If your small business deals directly with retail customers, you need to be set up to accept card payments. Unfortunately, this isn’t simple. Confusing terminology, rules and fee structures mean that if you don’t understand what you’re doing, you’ll end up paying much more than you should. It doesn’t make sense to simply choose whatever merchant bank other businesses that you know, use. They could easily be making a mistake, as well. You need to do our own groundwork.
Understand swipe or interchange fees
Each time a customer swipes a card on your card machine, the merchant bank processing the transaction charges you a swipe fee or interchange fee. Merchant banks have for long been criticized for overcharging merchants in this area. While the Durbin Agreement attempted to limit what merchant banks could charge, it was poorly designed legislation that actually ended up allowing merchant banks to charge retailers more on small transactions.
It’s important that you compare the fee structure across different banks for the smaller transactions.
Buy your own card processing terminal
Card processing terminals are cheap devices that cost no more than a couple of hundred dollars. Leasing a processing terminal from a merchant provider, though, could cost as much as $50. It makes no sense to lease when you can buy for so little.
Don’t fall for the bait-and-switch
Many credit card processors will offer attractive low interchange fees for the first few months, and then switch to an expensive, regular plan afterwards. It’s important to look at the long-term costs of any deal. If there is low rate on offer, you want to make sure how long it lasts.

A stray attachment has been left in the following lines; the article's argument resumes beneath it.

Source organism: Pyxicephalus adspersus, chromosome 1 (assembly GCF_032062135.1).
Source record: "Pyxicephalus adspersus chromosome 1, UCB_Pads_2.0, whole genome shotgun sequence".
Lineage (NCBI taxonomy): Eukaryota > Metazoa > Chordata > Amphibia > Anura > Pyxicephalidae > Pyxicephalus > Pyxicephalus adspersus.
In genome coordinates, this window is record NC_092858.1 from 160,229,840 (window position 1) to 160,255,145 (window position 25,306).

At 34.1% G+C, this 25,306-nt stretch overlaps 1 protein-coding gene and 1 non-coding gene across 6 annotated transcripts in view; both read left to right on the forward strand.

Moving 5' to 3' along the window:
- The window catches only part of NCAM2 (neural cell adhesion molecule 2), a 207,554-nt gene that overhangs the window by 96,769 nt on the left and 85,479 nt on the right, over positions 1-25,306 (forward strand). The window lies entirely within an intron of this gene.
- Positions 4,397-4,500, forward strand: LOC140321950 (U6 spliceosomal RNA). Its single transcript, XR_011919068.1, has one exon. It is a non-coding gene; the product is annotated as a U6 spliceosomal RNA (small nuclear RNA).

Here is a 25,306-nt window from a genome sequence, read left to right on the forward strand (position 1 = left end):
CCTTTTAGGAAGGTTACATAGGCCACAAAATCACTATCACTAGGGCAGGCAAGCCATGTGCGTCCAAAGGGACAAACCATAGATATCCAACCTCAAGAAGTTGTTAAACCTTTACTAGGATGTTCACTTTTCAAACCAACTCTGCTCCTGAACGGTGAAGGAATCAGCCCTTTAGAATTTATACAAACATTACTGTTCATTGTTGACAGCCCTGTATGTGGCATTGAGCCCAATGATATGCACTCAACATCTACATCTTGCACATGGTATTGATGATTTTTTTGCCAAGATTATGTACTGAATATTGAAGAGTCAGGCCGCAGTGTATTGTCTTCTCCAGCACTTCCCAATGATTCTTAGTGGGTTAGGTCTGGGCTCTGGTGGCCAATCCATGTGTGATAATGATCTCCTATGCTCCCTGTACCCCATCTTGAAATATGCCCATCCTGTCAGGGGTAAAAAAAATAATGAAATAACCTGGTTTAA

Make sure that all your systems talk to one another
Your online card processing terminal needs to be able to communicate with your sales tax program and accounting program, among other things. It isn’t a given that it will. You need to carefully go through information available about inter-operability with all of your software.
The contract is important
Merchant account contracts are usually not boilerplate that you can skim over. Every contract is different, and can include information about fees and charges that cost you significantly. It’s up to you to go over the fine print carefully, and to understand. There could be special fees, different fee tiers for higher sales levels. You want to understand your contract.
Try to combine services
Your own bank, the one where you get your business credit cards and banking needs met, will possibly be your first choice when you go around looking for a merchant account. While you should shop around, it does make sense to combine services where possible. You could get discounted services.
Look for responsive customer support
Sensitive customer support is an essential. It can be hard to understand card processing when you’re starting out. When problems crop up from time to time, you’ll need help.